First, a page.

• starchaser28

    It’s hard to get excited about this type of tech these days. VR/AR has ruined us all. I’d rather see Sony investment further into competing with HP and high-end desktop or even mobile VR & AR space.

    • Andrew Jakobs

      This is a completely different department, and it’s certainly exciting devices for many designers as it doesn’t require a cumbersome headset/glasses.. Maybe it’s not interesting to you, but for designers it’s VERY interesting..

  • Meh. Nothing to do with VR. Post cool VR stuff like Blaston which took you a week or:
    https://youtu.be/-dU27vrfblg
    https://youtu.be/5__4g73ssLc
    https://youtu.be/Ynll6wWlAJI
    https://youtu.be/GQip1XG8wCI
    https://youtu.be/M3Zn9LZtbDs
    https://youtu.be/dMFy097POuM
    https://youtu.be/J1jB9N7nwEk
    https://youtu.be/l6biuWeAYk0
    https://youtu.be/DIgQJwrtOsI
    https://youtu.be/M0RrWz1bQXg
    https://youtu.be/S6O5XbnaB_s
    https://youtu.be/WeP-0L-3hRI
    https://youtu.be/YrEu7WzX_Ag
    https://youtu.be/M8VnCPnhYZY
    https://youtu.be/yWl0FCB1MUo
    https://youtu.be/XNmATBCyqYM
    https://youtu.be/TT924WH6rnY
    https://youtu.be/A4za4CEUeuw
    And so much more cool stuff that gets out there daily, these are just recent examples and like Blaston and Phasmophobia which took you a while to notice the Vertigo Remastered dlc and JoyWay’s (Stride developers) Time Hacker are already released.

  • Gamer1st1

    So an expensive 3DS…

  • sfmike

    Useless.

    • Andrew Jakobs

      To you maybe, but not to a lot of designers..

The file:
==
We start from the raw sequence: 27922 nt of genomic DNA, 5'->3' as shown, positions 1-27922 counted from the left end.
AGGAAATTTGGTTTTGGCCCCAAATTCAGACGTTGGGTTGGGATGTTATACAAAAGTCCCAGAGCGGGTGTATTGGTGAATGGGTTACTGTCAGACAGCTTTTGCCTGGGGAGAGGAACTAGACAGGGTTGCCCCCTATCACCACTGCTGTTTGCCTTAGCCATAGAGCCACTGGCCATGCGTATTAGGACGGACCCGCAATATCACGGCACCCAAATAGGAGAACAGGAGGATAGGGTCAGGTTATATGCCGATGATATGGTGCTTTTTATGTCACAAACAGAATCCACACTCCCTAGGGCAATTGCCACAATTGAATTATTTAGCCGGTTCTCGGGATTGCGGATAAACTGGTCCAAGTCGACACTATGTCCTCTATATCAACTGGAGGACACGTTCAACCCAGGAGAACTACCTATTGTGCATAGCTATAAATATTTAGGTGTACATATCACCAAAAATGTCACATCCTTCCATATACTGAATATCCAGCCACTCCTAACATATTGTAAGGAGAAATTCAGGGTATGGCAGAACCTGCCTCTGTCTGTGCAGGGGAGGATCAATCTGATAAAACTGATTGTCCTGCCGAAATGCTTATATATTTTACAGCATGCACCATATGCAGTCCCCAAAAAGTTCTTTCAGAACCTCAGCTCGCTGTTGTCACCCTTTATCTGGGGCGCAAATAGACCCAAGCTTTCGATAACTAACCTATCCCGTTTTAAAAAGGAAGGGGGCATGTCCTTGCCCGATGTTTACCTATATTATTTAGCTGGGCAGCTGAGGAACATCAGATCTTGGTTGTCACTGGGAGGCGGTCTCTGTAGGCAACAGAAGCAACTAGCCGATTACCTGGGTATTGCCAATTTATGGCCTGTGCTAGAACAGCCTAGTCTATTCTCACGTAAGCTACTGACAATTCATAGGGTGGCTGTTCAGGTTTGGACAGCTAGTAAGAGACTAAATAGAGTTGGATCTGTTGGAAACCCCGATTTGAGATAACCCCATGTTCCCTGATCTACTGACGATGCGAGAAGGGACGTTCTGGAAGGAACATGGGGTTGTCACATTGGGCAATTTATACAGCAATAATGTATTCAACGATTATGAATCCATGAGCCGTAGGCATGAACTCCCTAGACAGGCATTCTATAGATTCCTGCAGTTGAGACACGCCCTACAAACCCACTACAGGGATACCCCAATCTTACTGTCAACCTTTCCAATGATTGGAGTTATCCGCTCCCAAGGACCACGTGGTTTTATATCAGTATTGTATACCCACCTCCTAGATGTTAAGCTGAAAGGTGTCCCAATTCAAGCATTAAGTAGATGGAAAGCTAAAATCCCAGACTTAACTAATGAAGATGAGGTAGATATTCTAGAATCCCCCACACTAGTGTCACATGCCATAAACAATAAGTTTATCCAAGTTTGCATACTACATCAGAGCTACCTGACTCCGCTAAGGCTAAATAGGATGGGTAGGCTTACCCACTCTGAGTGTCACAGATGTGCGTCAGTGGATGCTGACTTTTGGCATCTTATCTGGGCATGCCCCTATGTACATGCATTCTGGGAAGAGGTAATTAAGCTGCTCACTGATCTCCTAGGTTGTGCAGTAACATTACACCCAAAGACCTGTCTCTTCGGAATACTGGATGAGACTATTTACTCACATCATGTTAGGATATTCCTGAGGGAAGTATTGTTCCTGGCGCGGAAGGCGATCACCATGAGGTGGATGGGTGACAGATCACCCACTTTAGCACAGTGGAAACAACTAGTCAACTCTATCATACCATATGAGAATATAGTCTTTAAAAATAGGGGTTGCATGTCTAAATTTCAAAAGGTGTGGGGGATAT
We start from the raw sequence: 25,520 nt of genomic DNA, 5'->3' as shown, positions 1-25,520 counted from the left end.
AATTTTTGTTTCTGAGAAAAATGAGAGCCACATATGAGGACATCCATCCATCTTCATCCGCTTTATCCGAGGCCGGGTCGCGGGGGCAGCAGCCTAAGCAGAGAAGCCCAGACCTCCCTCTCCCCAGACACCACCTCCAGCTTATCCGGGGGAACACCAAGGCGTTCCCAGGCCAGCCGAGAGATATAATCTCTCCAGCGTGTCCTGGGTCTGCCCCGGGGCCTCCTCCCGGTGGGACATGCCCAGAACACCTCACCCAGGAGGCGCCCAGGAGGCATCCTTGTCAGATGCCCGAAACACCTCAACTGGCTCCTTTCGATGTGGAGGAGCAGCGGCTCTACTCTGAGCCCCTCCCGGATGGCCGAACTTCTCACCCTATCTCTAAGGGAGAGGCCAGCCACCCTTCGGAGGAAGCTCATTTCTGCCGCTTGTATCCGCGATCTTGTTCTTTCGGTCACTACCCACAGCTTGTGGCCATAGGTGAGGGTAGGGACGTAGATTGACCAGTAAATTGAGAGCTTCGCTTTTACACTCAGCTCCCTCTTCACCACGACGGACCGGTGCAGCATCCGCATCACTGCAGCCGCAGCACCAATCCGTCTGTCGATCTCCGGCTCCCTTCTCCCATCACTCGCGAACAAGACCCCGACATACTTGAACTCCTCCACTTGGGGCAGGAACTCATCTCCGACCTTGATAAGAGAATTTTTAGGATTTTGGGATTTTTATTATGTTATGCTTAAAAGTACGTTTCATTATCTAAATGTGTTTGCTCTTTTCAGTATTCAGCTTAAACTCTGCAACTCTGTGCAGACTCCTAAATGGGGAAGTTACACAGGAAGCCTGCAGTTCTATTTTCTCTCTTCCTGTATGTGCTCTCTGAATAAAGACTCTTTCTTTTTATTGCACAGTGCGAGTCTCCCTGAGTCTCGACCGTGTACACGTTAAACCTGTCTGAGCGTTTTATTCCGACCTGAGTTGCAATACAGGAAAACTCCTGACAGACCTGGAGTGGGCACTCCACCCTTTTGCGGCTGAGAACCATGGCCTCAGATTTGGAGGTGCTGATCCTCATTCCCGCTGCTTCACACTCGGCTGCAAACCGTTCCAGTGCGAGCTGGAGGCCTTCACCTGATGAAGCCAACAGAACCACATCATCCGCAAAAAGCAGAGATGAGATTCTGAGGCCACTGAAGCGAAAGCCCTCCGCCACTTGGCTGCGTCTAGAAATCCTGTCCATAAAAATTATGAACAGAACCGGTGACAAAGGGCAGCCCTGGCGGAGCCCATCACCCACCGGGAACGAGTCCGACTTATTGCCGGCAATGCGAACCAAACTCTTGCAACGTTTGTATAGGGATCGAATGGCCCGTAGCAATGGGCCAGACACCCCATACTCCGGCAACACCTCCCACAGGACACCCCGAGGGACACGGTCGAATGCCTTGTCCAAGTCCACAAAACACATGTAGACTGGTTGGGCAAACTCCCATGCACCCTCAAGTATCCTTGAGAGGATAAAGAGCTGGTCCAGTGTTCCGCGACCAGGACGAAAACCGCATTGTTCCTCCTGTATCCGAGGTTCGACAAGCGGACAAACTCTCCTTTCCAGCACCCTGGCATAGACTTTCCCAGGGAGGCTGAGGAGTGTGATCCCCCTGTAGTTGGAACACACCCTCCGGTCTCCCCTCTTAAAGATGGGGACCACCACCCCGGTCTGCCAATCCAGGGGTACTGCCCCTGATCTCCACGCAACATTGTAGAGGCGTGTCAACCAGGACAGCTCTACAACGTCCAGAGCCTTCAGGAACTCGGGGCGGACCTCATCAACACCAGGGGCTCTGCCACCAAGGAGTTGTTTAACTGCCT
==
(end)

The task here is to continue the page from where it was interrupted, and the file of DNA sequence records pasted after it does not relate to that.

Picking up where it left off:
• duked

        Maybe not useless now, but will be, even for designers, if the future is AR.

        • Andrew Jakobs

          oh dear, so what you actually mean is we’ve wasted all our money on those dumb stupid cellphones because we’ve got smartphones now.. Or our grandparents wasted all their money on radio’s because we’ve got tv’s now…….. Why spend money on a VR headset, because in the near future we’ll just lay in a chair and have a device which directly injects all the images/sensations into our brain..
          Until AR is projected directly onto our eyeballs without having to wear glasses, displays like these are still prefered for a lot of people who don’t like to wear glasses all day while they work, and yes a lot of people are already wearing glasses anyway, but also a lot of people complain about having to wear them….

          • duked

            Yes, just like some people prefer pen and paper, as opposed to computers and cell phones, some will actually prefer 3D screens.

  • So… it’s a 3DS… without the 3DS…

  • There are better and cheaper glasses-free 3D displays already available, and more upcoming next months: https://www.tridimensional.info/tienda/

  • A bigger and more expensive Nintendo 3DS :D

    • James Cobalt

      Basically. The last stereoscopic 3DS did a similar thing, but the super basic “eye tracking” was used to help keep the 3D effect aligned with the lenticular lens based on your position rather than also moving the in-game camera to reflect your angle.